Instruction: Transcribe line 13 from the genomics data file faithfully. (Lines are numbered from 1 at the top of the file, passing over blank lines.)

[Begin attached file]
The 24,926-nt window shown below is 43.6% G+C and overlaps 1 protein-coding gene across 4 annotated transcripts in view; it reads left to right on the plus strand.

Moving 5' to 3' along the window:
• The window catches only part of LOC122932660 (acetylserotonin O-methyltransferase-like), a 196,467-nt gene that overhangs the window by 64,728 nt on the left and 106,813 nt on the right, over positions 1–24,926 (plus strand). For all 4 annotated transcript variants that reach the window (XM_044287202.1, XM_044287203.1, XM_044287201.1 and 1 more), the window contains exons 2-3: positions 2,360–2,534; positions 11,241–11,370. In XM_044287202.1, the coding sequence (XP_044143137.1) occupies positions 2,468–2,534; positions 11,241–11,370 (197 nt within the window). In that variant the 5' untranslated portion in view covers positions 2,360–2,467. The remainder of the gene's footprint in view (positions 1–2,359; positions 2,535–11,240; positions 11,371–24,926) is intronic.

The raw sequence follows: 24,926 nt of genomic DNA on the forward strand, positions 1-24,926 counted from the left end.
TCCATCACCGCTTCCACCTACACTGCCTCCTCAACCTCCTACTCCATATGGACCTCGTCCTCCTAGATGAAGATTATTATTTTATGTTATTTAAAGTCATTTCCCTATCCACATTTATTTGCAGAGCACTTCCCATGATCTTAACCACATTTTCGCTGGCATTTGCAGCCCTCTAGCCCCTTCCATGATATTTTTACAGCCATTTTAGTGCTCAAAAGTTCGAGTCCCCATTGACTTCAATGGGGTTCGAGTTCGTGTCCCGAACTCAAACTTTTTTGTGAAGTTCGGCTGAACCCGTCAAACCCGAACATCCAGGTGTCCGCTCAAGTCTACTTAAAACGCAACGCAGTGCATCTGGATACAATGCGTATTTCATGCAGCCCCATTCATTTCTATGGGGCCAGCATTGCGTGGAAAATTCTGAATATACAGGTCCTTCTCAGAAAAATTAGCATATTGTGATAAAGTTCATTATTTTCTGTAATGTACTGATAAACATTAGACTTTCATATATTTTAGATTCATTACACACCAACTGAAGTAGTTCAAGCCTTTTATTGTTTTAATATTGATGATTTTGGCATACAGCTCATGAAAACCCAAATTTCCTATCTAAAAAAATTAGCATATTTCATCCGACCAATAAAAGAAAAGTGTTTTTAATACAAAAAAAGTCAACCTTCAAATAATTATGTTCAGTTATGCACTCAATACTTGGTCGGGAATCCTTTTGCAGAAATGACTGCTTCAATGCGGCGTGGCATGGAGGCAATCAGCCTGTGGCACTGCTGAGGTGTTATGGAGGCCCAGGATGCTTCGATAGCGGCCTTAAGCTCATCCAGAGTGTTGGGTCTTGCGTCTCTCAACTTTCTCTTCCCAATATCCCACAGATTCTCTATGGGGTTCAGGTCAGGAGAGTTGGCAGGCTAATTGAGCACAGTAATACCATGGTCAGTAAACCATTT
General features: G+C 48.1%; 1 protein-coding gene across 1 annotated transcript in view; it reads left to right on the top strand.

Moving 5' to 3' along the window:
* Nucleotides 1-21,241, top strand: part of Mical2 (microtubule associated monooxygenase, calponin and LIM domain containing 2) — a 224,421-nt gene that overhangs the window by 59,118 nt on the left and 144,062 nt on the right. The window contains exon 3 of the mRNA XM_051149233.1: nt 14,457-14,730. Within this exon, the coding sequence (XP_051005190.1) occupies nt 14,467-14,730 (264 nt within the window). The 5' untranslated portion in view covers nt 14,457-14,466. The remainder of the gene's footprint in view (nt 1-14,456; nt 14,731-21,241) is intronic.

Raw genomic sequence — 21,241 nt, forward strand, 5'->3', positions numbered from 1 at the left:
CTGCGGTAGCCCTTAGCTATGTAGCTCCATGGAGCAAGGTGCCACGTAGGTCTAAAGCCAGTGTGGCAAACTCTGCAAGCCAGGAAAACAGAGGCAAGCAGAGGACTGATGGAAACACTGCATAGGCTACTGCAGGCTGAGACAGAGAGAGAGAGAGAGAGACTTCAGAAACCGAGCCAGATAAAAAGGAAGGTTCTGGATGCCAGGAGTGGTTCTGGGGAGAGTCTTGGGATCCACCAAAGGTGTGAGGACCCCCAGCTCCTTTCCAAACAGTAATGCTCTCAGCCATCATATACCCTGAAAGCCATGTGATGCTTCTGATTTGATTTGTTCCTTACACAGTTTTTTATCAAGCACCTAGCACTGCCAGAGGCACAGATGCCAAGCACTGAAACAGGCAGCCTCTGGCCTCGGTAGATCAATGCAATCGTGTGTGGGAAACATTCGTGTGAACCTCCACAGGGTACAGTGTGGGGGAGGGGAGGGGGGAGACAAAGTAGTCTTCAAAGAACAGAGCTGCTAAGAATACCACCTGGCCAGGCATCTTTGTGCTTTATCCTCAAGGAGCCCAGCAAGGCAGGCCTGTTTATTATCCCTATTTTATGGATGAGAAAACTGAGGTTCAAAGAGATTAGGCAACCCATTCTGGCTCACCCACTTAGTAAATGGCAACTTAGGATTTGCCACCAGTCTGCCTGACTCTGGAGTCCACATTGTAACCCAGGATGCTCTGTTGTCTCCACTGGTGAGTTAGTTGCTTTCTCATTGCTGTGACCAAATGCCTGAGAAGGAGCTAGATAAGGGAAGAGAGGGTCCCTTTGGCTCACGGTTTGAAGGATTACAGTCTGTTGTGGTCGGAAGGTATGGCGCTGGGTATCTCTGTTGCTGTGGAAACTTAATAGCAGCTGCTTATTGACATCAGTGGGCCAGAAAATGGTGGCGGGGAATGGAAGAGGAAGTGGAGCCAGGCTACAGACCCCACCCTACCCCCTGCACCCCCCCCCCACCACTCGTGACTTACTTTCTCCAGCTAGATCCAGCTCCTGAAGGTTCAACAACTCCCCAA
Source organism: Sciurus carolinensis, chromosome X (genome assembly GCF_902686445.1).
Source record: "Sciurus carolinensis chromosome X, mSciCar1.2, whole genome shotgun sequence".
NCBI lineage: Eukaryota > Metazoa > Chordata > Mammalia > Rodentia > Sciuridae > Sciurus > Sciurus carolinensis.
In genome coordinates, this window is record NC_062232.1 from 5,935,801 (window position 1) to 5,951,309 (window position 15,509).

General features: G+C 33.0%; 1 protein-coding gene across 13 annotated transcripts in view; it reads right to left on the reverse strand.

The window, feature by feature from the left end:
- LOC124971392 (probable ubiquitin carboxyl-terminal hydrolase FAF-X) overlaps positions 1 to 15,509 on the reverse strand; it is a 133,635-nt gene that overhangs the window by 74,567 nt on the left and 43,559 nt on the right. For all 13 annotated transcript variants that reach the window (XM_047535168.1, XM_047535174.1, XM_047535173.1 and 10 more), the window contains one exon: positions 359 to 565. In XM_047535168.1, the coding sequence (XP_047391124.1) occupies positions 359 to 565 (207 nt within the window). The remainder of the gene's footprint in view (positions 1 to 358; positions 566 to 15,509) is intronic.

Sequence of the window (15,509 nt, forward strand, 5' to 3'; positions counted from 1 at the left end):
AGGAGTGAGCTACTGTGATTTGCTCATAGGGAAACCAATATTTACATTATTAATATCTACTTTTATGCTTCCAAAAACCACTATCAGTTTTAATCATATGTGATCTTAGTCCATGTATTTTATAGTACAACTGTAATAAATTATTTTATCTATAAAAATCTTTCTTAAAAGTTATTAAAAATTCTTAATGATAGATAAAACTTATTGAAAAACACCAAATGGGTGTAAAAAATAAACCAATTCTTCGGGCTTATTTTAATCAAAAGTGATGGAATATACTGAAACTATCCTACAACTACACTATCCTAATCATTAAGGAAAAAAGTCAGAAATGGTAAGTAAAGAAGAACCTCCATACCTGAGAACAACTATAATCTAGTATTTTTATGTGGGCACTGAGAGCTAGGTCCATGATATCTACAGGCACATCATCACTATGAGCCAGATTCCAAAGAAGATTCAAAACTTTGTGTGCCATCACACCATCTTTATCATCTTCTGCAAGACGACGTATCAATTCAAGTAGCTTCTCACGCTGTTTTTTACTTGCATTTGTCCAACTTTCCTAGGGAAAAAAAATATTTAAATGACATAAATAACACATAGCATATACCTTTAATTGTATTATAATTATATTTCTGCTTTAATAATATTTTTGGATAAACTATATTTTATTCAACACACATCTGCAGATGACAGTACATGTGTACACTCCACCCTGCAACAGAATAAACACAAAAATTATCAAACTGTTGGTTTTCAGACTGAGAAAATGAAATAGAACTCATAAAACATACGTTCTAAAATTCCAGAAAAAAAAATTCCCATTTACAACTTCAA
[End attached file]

NCBI lineage: Eukaryota > Metazoa > Chordata > Mammalia > Rodentia > Sciuridae > Sciurus > Sciurus carolinensis.